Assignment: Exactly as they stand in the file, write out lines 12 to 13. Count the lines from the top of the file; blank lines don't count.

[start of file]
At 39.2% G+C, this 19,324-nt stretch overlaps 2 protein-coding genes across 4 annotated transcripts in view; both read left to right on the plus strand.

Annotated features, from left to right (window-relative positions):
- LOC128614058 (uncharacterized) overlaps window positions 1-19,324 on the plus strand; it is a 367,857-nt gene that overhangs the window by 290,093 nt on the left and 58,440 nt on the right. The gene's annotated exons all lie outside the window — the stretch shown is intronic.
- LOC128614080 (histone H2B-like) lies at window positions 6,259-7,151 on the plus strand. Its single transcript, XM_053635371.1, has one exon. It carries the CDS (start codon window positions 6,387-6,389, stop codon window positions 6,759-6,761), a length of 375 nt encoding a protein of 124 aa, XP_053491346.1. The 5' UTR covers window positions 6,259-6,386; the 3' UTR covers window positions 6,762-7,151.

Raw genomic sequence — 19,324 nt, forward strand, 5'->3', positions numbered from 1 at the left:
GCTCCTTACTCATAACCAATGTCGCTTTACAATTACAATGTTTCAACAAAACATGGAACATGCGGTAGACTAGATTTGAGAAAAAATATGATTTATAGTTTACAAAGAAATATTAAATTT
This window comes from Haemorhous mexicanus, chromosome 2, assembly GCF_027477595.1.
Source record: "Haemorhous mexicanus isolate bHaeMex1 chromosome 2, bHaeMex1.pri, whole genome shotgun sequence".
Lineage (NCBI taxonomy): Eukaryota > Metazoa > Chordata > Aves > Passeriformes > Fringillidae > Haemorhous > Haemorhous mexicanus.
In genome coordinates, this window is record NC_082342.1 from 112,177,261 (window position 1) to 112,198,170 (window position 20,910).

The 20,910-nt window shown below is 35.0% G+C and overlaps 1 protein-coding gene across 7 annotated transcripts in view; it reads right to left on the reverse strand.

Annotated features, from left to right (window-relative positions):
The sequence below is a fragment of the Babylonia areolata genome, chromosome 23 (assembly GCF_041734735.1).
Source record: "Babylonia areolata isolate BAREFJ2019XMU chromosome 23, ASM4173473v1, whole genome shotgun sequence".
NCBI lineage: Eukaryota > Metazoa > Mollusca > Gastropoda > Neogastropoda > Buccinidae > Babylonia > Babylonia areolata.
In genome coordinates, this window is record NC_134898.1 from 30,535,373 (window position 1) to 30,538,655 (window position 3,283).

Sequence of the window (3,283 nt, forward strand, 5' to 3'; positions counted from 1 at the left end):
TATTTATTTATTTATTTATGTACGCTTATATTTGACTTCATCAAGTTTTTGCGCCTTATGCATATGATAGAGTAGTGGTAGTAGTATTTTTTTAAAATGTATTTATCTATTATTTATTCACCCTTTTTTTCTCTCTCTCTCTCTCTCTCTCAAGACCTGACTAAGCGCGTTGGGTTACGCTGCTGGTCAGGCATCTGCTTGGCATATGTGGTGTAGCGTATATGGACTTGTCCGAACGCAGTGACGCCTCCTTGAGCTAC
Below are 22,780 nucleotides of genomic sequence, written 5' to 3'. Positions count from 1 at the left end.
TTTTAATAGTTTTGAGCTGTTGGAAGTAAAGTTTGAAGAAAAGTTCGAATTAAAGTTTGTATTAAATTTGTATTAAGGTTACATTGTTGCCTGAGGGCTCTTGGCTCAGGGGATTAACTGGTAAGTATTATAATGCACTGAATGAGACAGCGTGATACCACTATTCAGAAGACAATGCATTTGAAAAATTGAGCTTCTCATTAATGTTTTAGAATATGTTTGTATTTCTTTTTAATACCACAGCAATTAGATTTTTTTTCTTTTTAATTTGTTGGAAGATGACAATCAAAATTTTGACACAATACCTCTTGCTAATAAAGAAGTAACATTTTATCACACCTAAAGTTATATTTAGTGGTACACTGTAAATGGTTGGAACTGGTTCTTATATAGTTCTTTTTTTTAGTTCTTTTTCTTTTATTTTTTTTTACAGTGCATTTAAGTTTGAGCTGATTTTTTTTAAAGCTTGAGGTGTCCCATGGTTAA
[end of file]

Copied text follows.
Annotated features, from left to right (window-relative positions):
The sequence below is a fragment of the Babylonia areolata genome, chromosome 23 (assembly GCF_041734735.1).